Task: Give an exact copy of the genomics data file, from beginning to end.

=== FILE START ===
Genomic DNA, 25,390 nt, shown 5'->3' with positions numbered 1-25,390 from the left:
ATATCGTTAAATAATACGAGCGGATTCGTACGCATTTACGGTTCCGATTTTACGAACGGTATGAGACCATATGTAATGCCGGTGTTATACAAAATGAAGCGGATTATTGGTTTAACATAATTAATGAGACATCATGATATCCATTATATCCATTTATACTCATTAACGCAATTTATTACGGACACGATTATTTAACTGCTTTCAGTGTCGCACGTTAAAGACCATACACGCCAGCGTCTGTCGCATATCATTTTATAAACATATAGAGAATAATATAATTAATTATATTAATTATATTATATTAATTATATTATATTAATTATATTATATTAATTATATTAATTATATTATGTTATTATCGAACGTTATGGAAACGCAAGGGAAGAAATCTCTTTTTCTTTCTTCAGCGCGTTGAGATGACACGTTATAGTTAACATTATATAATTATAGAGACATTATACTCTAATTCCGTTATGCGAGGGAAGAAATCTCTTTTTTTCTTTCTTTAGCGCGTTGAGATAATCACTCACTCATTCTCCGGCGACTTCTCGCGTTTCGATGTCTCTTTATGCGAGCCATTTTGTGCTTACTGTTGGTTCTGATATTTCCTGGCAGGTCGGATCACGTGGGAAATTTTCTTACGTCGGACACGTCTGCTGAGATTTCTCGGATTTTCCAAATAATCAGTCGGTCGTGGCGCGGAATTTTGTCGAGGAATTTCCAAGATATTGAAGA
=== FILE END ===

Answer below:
Genomic DNA, 25,390 nt, shown 5'->3' with positions numbered 1-25,390 from the left:
ATATCGTTAAATAATACGAGCGGATTCGTACGCATTTACGGTTCCGATTTTACGAACGGTATGAGACCATATGTAATGCCGGTGTTATACAAAATGAAGCGGATTATTGGTTTAACATAATTAATGAGACATCATGATATCCATTATATCCATTTATACTCATTAACGCAATTTATTACGGACACGATTATTTAACTGCTTTCAGTGTCGCACGTTAAAGACCATACACGCCAGCGTCTGTCGCATATCATTTTATAAACATATAGAGAATAATATAATTAATTATATTAATTATATTATATTAATTATATTATATTAATTATATTATATTAATTATATTAATTATATTATGTTATTATCGAACGTTATGGAAACGCAAGGGAAGAAATCTCTTTTTCTTTCTTCAGCGCGTTGAGATGACACGTTATAGTTAACATTATATAATTATAGAGACATTATACTCTAATTCCGTTATGCGAGGGAAGAAATCTCTTTTTTTCTTTCTTTAGCGCGTTGAGATAATCACTCACTCATTCTCCGGCGACTTCTCGCGTTTCGATGTCTCTTTATGCGAGCCATTTTGTGCTTACTGTTGGTTCTGATATTTCCTGGCAGGTCGGATCACGTGGGAAATTTTCTTACGTCGGACACGTCTGCTGAGATTTCTCGGATTTTCCAAATAATCAGTCGGTCGTGGCGCGGAATTTTGTCGAGGAATTTCCAAGATATTGAAGA